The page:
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Blog > What I did in the holidays, part 3

>> What I did in the holidays, part 3

Thu, Jan 4th 8:34pm 2007: DIY

Built a new bathroom (almost)

bathroom in progress

Like all good renovations this one started with a chainsaw.

I started by ripping out the old bathroom, the toilet, and the laundry, including all the adjoining walls, the ceilings, the old windows, and even the floors, leaving us with a passage with half a wall missing and the only thing stopping people stepping off into the void being a piece of plastic tacked in place.

It was only after the old floorboards were gone that I realised what a bad state the old subfloor was in. The joists were more twisted than a basket of Queensland bananas with vertical variations up to about 17mm so I started by triming down the worst of the high points and then laid a second set of joists alongside the old ones to provide a flat top surface. I also layed thicker sheets than are typically used for domestic flooring so the end result is an extremely strong floor: jumping up and down on it shows no give at all, it's like jumping on a concrete slab.

The photo is actually a bit out of date. There's been a lot of progress since then. The center hole you can see is where the old toilet window used to be, but it's now boxed up as a cupboard and the vanity plumbing is in place directly below it. We had a builder install the windows on the left and right, and you can also see just in from the windows the cabling for a power point (left) and switches (right). The ceiling has now been hung and all the walls have been lined with Villaboard and just need to be tanked so we can start tiling.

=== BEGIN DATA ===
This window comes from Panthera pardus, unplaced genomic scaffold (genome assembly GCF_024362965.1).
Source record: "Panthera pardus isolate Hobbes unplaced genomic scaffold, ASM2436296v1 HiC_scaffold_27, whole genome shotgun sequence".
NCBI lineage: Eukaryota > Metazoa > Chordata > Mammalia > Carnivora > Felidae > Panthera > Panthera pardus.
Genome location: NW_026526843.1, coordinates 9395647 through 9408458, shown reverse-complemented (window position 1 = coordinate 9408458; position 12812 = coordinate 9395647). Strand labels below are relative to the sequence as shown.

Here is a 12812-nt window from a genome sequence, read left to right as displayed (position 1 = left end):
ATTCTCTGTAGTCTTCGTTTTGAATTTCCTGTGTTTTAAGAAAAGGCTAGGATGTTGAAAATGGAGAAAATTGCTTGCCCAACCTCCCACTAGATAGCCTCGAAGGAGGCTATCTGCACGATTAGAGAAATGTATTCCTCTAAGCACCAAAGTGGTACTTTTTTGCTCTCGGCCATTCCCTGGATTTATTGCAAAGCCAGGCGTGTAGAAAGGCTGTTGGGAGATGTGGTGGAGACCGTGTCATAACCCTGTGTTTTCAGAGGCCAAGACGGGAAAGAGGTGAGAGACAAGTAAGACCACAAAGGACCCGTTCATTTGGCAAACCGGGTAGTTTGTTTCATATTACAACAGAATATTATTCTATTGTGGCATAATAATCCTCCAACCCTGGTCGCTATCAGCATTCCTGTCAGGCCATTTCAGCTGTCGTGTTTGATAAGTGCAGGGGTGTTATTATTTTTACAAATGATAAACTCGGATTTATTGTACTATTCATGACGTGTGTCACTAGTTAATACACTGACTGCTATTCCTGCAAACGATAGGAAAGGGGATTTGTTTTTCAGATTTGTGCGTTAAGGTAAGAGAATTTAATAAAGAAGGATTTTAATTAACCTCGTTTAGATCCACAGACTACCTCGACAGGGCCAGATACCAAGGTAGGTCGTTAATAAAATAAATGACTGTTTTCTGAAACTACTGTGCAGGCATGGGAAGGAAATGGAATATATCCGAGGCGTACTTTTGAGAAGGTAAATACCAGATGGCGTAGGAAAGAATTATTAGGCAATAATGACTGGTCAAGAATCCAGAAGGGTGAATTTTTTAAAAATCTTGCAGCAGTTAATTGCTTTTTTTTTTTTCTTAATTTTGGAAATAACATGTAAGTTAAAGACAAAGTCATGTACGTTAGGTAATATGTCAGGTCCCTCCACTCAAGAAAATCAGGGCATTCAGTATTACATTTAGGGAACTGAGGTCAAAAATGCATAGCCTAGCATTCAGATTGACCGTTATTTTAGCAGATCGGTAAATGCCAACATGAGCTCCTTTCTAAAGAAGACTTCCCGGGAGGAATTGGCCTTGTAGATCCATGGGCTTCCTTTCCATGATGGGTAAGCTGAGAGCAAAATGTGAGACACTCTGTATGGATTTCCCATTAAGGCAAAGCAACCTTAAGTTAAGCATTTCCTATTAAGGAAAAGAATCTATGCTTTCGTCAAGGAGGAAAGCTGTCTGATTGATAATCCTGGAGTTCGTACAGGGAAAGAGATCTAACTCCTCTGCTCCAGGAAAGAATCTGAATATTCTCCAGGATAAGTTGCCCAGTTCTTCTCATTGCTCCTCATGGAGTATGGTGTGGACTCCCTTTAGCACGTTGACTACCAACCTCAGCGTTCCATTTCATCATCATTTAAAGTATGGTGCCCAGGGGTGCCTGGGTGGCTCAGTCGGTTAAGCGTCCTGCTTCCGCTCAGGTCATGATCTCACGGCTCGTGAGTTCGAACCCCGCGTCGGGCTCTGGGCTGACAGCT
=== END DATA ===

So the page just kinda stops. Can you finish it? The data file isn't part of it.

For tech geeks though the interesting thing in the picture is the cable to the right of the vanity. Yes, that's Cat-5, and it's everywhere in this place. Everything in the new bathroom is going to be computer controlled or sensed, and I mean *everything*. The window winders will be electric, as will the curtains. Sensors will include ambient light, humidity, temperature, motion, door position, toilet flush, water flow, flowing water temperature, bath water temperature, and anything else I can think of. There won't be a single electrical item cabled in the usual way with a manual switch in line with the device: everything other than basic power points is cabled from a central termination point where it can be computer controlled, and switches themselves are replaced with home-made touch sensitive control surfaces that communicate via Cat-5 back to the automation controller.

Which will run Linux, of course.

I'll be doing a talk at linux.conf.au called Making Things Move: Finding Inappropriate Uses for Scripting Languages which covers some of my home-brew automation / hardware hacking insanity, so if you're interested in this sort of stuff please register for LCA and come along!



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